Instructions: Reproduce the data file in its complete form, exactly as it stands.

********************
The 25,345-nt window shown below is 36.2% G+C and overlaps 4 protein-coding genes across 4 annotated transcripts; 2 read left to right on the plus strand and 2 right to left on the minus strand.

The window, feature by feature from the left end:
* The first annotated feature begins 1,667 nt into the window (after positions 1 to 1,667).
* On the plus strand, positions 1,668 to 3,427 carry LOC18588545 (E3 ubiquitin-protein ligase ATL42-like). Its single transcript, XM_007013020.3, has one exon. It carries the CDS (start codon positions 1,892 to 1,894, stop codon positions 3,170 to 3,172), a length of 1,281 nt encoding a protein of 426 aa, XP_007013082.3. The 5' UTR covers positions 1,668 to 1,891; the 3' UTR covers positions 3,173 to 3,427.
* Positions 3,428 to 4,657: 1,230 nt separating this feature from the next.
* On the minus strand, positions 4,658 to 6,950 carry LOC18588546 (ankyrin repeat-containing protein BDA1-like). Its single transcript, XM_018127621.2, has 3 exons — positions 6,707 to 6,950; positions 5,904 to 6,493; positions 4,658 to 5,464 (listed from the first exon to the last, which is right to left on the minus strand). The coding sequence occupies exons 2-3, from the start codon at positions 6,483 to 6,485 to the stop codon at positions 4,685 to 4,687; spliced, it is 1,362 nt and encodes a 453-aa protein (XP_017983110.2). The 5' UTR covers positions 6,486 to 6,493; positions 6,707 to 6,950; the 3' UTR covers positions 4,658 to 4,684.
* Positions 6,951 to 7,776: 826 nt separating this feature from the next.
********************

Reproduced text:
The 25,345-nt window shown below is 36.2% G+C and overlaps 4 protein-coding genes across 4 annotated transcripts; 2 read left to right on the plus strand and 2 right to left on the minus strand.

The window, feature by feature from the left end:
* The first annotated feature begins 1,667 nt into the window (after positions 1 to 1,667).
* On the plus strand, positions 1,668 to 3,427 carry LOC18588545 (E3 ubiquitin-protein ligase ATL42-like). Its single transcript, XM_007013020.3, has one exon. It carries the CDS (start codon positions 1,892 to 1,894, stop codon positions 3,170 to 3,172), a length of 1,281 nt encoding a protein of 426 aa, XP_007013082.3. The 5' UTR covers positions 1,668 to 1,891; the 3' UTR covers positions 3,173 to 3,427.
* Positions 3,428 to 4,657: 1,230 nt separating this feature from the next.
* On the minus strand, positions 4,658 to 6,950 carry LOC18588546 (ankyrin repeat-containing protein BDA1-like). Its single transcript, XM_018127621.2, has 3 exons — positions 6,707 to 6,950; positions 5,904 to 6,493; positions 4,658 to 5,464 (listed from the first exon to the last, which is right to left on the minus strand). The coding sequence occupies exons 2-3, from the start codon at positions 6,483 to 6,485 to the stop codon at positions 4,685 to 4,687; spliced, it is 1,362 nt and encodes a 453-aa protein (XP_017983110.2). The 5' UTR covers positions 6,486 to 6,493; positions 6,707 to 6,950; the 3' UTR covers positions 4,658 to 4,684.
* Positions 6,951 to 7,776: 826 nt separating this feature from the next.